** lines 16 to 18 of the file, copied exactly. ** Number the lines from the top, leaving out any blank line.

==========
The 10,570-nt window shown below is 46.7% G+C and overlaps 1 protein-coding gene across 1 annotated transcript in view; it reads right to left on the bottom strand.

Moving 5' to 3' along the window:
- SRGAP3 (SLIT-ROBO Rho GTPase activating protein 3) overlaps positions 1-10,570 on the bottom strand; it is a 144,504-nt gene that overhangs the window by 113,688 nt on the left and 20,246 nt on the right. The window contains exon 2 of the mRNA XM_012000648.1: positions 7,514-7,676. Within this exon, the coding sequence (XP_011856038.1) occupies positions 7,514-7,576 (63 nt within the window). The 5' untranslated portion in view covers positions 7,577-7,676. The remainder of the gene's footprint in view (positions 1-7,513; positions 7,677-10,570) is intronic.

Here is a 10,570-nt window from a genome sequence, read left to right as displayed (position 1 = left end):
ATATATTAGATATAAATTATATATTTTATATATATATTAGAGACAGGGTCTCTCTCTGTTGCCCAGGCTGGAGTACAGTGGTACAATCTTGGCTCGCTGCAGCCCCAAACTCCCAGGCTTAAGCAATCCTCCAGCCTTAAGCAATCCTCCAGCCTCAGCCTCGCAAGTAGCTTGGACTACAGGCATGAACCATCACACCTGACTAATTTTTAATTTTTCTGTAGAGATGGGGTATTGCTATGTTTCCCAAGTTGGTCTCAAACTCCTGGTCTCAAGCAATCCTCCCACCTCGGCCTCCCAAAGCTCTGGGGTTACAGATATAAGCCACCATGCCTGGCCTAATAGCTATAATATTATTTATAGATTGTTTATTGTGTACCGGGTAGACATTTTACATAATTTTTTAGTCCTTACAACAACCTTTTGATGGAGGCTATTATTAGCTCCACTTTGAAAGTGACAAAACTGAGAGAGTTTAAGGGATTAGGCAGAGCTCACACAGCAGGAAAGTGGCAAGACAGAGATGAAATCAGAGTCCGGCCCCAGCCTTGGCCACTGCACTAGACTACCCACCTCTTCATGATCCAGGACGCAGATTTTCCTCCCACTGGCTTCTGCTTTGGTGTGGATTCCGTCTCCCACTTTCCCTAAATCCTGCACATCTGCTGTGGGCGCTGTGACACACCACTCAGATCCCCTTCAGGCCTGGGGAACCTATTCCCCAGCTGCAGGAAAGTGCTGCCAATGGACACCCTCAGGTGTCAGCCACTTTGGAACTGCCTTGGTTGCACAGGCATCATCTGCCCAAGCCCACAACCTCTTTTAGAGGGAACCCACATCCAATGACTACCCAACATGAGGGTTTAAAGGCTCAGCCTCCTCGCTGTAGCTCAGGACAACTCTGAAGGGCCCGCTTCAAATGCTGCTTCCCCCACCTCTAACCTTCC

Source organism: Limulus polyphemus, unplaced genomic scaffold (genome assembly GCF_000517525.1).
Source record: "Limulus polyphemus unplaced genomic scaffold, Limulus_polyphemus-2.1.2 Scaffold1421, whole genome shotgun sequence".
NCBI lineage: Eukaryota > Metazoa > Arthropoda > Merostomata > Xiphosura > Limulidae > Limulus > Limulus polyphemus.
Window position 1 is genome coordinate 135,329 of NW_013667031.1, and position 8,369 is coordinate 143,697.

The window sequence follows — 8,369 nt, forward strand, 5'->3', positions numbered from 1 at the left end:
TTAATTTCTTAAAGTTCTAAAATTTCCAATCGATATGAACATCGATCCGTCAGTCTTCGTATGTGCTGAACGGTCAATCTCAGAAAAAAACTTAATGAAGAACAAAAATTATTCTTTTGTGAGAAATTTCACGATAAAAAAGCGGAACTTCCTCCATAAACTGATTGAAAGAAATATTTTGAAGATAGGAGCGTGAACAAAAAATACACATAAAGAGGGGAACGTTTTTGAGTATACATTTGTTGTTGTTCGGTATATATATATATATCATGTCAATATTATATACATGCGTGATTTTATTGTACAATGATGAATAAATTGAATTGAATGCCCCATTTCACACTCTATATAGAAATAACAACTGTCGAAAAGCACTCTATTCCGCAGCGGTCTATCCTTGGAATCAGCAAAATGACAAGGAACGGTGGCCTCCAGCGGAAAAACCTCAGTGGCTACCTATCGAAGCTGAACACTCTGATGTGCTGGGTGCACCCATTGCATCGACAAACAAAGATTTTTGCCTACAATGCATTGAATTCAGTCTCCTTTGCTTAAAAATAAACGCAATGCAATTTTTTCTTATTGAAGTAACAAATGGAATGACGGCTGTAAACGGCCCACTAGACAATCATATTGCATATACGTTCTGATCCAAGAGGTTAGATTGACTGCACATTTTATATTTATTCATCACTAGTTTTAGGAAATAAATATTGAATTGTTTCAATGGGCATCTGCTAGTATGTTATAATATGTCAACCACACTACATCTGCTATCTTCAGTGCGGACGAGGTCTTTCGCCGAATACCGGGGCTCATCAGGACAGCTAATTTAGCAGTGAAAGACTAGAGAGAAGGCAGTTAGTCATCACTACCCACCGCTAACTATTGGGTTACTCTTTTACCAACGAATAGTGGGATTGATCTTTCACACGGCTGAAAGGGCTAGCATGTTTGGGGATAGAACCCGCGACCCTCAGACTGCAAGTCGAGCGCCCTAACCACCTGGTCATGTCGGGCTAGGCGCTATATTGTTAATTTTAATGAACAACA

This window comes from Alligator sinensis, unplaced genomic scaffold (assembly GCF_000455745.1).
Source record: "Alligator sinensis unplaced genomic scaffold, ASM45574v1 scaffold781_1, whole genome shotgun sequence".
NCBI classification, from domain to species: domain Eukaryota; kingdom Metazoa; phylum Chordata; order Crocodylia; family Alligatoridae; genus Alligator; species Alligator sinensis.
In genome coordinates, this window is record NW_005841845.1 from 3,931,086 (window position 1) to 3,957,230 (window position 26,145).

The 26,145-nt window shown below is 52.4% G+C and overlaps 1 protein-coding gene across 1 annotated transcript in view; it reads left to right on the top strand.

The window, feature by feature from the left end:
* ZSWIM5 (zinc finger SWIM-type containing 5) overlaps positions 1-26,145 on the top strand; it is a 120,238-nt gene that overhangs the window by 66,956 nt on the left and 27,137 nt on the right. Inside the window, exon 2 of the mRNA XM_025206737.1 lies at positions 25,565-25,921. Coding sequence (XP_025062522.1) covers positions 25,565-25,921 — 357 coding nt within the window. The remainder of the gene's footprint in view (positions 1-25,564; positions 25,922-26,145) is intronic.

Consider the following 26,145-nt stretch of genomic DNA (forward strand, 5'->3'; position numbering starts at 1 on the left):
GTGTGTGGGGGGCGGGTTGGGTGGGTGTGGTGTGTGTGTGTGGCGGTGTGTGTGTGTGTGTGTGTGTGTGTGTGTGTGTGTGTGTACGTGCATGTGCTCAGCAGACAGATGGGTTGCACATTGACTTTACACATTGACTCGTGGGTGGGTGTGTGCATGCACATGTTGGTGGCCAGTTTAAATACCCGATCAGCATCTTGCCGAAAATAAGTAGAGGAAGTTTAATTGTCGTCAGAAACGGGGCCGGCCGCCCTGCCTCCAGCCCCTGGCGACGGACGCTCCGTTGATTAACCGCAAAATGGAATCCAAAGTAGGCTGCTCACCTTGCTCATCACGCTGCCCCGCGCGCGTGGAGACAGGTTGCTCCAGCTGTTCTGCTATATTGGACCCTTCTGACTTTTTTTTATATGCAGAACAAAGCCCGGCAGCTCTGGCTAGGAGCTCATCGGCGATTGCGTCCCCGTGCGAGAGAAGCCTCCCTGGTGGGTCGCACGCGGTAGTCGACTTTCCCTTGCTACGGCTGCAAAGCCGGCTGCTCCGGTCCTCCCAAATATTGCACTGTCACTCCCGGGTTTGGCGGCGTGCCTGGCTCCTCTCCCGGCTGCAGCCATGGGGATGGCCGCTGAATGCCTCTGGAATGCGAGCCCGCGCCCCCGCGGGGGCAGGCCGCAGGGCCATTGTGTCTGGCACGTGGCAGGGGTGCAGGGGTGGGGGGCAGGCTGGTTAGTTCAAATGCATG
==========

The 26,145-nt window shown below is 52.4% G+C and overlaps 1 protein-coding gene across 1 annotated transcript in view; it reads left to right on the top strand.

The window, feature by feature from the left end:
* ZSWIM5 (zinc finger SWIM-type containing 5) overlaps positions 1-26,145 on the top strand; it is a 120,238-nt gene that overhangs the window by 66,956 nt on the left and 27,137 nt on the right. Inside the window, exon 2 of the mRNA XM_025206737.1 lies at positions 25,565-25,921. Coding sequence (XP_025062522.1) covers positions 25,565-25,921 — 357 coding nt within the window. The remainder of the gene's footprint in view (positions 1-25,564; positions 25,922-26,145) is intronic.